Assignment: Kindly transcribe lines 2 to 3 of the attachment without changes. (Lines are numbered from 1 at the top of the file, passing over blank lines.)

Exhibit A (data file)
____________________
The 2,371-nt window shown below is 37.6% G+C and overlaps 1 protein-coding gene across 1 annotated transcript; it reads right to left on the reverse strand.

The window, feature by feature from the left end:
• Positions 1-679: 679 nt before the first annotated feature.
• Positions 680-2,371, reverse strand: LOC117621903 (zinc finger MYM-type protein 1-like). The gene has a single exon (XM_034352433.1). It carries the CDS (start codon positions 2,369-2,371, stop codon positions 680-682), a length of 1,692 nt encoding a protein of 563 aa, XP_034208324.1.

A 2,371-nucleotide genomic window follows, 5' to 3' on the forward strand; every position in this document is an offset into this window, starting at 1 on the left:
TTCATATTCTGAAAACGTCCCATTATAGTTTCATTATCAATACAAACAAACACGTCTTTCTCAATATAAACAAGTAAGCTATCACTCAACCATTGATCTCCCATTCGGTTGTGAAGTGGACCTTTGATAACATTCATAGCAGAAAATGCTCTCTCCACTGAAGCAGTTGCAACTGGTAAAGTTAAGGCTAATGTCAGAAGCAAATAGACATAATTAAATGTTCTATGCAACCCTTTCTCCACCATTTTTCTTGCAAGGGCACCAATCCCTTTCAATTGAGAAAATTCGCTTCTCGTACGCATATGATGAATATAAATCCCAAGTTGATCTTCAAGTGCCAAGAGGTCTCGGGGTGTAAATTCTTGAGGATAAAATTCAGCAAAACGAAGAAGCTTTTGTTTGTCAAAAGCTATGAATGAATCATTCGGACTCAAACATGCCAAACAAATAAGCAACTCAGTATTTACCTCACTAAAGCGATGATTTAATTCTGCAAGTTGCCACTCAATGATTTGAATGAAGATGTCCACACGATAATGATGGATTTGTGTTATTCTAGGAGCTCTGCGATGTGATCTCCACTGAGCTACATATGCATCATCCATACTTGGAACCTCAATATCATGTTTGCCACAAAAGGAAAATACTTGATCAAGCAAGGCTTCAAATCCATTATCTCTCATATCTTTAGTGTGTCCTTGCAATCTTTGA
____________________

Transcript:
The window, feature by feature from the left end:
• Positions 1-679: 679 nt before the first annotated feature.